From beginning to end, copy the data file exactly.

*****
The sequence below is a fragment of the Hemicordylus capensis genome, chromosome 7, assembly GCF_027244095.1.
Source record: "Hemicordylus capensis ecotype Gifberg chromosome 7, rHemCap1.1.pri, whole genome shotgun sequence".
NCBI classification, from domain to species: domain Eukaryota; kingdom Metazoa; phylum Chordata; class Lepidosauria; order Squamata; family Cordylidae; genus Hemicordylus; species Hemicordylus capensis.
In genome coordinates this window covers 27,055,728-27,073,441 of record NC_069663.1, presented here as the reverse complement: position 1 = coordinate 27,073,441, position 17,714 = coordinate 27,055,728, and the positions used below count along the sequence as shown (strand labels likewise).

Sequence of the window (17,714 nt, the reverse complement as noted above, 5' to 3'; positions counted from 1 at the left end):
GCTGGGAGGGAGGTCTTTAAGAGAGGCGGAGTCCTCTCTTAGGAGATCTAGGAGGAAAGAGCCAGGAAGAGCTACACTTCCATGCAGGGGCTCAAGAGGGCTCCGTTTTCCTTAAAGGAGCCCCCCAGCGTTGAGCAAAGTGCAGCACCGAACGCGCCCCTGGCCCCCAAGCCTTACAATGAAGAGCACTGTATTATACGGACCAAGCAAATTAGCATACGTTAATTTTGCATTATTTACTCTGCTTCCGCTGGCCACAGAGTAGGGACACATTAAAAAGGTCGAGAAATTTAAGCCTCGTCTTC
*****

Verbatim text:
The sequence below is a fragment of the Hemicordylus capensis genome, chromosome 7, assembly GCF_027244095.1.
Source record: "Hemicordylus capensis ecotype Gifberg chromosome 7, rHemCap1.1.pri, whole genome shotgun sequence".
NCBI classification, from domain to species: domain Eukaryota; kingdom Metazoa; phylum Chordata; class Lepidosauria; order Squamata; family Cordylidae; genus Hemicordylus; species Hemicordylus capensis.
In genome coordinates this window covers 27,055,728-27,073,441 of record NC_069663.1, presented here as the reverse complement: position 1 = coordinate 27,073,441, position 17,714 = coordinate 27,055,728, and the positions used below count along the sequence as shown (strand labels likewise).

Sequence of the window (17,714 nt, the reverse complement as noted above, 5' to 3'; positions counted from 1 at the left end):
GCTGGGAGGGAGGTCTTTAAGAGAGGCGGAGTCCTCTCTTAGGAGATCTAGGAGGAAAGAGCCAGGAAGAGCTACACTTCCATGCAGGGGCTCAAGAGGGCTCCGTTTTCCTTAAAGGAGCCCCCCAGCGTTGAGCAAAGTGCAGCACCGAACGCGCCCCTGGCCCCCAAGCCTTACAATGAAGAGCACTGTATTATACGGACCAAGCAAATTAGCATACGTTAATTTTGCATTATTTACTCTGCTTCCGCTGGCCACAGAGTAGGGACACATTAAAAAGGTCGAGAAATTTAAGCCTCGTCTTC